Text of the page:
Sirenusa Developers Have Permission To Work on Steel Structures

Sirenusa developers have permission from DPNR officials to continue work on the first two floors of the steel structure above.

Contrary to popular belief, developers do have permission to continue work on the controversial large steel structures at the Sirenusa luxury-condominium site above Cruz Bay.

In March, Sirenusa developers were issued a cease and desist order for the two buildings, located on the lower portion of the almost five-acre site, when Department of Planning and Natural Resources officials learned that plans submitted for the original group dwelling permit were different than plans submitted to the building inspectors.

The developers altered their plans for the site, condensing the number of buildings, and expected project architect William Karr to submit modification requests, according to Sirenusa owner/ developer Carlo Marzano.

No Modification Request Submitted
While Karr contended that he did, in fact, submit the requests, DPNR officials disagreed, prompting the cease and desist order.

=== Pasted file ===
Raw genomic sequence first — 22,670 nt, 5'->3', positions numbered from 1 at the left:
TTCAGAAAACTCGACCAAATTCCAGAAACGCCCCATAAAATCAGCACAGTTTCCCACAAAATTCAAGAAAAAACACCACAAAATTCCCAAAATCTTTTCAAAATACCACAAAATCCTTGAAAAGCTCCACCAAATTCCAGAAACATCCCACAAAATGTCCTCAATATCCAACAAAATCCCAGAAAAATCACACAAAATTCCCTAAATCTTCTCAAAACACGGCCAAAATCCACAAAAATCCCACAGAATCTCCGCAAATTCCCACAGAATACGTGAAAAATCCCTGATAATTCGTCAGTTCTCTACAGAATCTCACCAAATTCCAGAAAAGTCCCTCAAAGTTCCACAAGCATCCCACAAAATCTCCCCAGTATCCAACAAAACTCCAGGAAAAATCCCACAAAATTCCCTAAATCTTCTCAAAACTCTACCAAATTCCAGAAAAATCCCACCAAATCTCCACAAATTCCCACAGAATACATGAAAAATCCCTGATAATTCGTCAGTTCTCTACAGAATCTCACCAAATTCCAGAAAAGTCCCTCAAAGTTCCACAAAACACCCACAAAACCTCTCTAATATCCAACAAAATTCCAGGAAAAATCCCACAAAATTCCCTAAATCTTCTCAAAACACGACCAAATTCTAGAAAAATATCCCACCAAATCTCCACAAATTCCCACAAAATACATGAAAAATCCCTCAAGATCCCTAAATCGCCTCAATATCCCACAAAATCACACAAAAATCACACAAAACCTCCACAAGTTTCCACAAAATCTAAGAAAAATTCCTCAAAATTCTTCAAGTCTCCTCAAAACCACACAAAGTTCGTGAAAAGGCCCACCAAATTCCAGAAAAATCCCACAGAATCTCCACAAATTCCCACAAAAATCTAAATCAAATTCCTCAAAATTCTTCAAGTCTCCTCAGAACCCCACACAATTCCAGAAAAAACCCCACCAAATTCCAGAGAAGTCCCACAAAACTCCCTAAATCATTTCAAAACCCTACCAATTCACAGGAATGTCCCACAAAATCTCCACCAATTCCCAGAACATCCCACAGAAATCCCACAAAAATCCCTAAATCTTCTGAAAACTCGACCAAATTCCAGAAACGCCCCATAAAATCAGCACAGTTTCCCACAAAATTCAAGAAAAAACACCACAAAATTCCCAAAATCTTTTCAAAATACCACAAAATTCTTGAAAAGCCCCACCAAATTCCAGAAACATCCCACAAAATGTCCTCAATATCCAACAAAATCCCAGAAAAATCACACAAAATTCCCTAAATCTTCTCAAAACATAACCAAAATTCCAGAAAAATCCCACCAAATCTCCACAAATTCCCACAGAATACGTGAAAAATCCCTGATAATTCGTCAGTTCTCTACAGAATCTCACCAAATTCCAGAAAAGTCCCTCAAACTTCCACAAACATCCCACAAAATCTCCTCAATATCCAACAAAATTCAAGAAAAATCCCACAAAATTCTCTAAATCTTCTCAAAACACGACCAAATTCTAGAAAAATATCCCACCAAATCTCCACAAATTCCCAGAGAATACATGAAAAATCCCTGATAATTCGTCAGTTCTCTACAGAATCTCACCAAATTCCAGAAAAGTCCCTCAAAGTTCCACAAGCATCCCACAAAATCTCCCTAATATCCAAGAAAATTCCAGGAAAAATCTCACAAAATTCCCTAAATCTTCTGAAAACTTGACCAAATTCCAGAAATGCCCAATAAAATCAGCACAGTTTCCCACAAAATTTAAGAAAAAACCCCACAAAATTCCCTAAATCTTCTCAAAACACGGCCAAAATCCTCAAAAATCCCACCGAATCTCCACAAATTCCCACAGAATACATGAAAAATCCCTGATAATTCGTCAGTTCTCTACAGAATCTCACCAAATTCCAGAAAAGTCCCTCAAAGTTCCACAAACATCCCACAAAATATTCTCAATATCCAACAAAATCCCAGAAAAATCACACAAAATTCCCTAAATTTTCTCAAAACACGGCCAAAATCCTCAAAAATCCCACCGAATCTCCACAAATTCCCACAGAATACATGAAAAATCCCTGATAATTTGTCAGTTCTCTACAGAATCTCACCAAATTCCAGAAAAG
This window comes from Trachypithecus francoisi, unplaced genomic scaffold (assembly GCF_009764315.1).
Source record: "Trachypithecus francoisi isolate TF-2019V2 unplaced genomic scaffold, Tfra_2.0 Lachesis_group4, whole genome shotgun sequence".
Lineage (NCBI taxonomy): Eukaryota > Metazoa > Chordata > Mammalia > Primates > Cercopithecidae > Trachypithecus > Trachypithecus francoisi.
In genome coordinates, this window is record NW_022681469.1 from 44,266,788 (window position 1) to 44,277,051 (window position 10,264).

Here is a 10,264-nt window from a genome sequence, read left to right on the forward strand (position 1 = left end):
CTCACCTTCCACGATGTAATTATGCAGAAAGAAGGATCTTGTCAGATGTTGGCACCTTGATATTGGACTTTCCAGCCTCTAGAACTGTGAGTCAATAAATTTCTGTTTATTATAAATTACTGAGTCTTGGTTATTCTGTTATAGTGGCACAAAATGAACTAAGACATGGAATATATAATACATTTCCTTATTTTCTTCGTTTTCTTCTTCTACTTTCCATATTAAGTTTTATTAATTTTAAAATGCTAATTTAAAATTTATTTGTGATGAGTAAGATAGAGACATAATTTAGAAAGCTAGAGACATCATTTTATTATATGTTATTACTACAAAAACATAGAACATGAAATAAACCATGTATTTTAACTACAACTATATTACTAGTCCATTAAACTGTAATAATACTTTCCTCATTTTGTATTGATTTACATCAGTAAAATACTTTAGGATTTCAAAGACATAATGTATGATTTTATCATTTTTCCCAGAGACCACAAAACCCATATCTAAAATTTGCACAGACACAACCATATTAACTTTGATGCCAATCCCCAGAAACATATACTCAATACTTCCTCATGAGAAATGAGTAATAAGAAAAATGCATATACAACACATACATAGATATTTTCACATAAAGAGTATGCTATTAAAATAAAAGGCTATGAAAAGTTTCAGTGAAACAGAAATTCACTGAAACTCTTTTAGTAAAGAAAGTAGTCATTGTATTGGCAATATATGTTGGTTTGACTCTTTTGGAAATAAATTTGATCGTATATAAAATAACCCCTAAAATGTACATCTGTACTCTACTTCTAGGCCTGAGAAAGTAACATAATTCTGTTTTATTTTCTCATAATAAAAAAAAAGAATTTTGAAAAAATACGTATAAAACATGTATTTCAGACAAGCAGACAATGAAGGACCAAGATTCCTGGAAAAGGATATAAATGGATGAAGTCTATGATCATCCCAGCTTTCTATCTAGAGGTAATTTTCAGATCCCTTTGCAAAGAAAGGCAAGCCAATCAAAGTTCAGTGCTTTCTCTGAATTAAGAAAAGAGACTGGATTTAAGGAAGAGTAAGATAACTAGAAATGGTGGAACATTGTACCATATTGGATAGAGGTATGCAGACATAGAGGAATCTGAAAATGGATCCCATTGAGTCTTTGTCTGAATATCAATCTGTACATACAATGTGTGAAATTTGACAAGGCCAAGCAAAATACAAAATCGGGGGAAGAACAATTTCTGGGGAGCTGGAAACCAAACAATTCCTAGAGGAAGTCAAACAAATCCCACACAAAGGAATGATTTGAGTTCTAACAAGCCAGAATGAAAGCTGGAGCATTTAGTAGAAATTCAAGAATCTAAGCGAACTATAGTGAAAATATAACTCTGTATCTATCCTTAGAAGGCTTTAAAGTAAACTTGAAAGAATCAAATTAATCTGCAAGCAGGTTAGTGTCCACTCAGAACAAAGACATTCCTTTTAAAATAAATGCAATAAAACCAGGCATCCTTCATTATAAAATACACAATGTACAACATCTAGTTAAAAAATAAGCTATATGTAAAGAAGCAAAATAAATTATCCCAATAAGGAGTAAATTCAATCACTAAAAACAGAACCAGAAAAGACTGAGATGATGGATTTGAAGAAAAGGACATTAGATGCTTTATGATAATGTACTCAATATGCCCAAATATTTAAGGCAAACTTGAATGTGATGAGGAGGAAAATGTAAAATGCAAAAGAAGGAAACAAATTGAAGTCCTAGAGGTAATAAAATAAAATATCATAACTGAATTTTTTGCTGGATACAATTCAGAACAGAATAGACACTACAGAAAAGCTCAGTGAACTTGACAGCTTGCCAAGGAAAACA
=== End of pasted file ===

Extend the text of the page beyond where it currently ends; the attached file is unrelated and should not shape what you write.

Since March, however, a number of residents, including neighboring land owners, have been complaining that developers were working on the two buildings despite the cease and desist order.

“Sirenusa developers have permission to continue work on the first two levels in the buildings in question,” said DPNR spokesperson Jamal Nielsen. “They are waiting to hear the decision of the re-zoning request, but as of now, they can work on the first two levels only. Anything else depends on the outcome of the re-zoning.”

Other Work Depends On Zone Change
On December 12, Marzano requested a zone change from R-2, residential low-density, to R-3, residential medium-density, before DPNR officials from the division of Comprehensive and Coastal Zone Planning to construct up to seven additional units.

Unless the 26th Legislature orders a special request for CCZP’s recommendation and votes on the measure, the request will be decided next month by the 27th Legislature.

While it remains unclear whether Sirenusa developers ever recieved approval from DPNR for modifaction of their group dwelling permit, the work being done on the steel structures is legal, according to DPNR.